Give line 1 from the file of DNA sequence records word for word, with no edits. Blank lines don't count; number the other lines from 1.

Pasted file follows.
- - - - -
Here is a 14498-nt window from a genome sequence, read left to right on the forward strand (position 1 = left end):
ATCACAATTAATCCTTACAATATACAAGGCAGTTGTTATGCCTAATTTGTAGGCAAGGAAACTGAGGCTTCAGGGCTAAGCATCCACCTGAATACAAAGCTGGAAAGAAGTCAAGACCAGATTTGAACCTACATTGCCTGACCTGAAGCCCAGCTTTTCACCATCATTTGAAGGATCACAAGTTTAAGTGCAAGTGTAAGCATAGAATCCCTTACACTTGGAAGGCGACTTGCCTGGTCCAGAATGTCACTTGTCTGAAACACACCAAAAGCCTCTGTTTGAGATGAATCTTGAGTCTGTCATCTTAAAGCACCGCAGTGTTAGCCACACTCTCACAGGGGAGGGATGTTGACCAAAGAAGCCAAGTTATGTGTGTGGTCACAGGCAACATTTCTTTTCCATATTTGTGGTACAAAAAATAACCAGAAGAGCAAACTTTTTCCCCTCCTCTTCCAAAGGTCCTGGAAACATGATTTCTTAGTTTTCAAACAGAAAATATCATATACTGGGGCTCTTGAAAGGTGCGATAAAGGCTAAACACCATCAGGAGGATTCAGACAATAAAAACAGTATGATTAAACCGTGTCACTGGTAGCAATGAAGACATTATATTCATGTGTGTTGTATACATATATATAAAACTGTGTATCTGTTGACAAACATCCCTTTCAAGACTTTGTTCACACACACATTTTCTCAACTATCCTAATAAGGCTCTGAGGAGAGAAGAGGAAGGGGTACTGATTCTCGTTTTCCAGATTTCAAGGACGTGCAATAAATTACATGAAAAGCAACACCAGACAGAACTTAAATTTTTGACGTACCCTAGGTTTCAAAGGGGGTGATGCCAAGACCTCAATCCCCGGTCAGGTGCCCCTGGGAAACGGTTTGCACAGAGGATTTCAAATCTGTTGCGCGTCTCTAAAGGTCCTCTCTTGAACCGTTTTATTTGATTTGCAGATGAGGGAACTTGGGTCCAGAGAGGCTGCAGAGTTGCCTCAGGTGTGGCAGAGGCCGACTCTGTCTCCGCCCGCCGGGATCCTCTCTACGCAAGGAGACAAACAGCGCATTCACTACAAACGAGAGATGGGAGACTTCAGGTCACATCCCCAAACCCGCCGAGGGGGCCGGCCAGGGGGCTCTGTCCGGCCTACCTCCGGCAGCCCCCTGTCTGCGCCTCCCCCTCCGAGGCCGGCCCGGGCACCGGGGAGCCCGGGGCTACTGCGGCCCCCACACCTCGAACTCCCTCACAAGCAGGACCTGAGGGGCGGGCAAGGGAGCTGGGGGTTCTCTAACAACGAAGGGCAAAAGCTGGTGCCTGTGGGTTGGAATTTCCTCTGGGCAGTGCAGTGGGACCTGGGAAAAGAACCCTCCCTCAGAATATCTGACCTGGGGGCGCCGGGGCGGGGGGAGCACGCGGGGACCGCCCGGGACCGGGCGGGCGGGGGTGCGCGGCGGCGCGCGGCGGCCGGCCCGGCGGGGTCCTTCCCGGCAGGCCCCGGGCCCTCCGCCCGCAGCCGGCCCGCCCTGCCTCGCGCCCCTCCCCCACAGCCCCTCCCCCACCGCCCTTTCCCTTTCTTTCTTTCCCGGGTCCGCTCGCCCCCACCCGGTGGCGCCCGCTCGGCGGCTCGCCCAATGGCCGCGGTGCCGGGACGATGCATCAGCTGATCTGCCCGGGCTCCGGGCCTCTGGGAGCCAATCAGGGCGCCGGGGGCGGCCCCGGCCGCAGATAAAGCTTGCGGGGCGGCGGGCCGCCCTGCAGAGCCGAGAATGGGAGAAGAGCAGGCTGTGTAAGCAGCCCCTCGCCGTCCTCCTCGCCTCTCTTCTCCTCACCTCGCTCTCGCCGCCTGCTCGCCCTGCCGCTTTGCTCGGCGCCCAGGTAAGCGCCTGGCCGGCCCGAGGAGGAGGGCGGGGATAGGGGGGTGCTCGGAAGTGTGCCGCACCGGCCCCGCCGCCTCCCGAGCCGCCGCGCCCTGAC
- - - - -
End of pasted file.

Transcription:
Here is a 14498-nt window from a genome sequence, read left to right on the forward strand (position 1 = left end):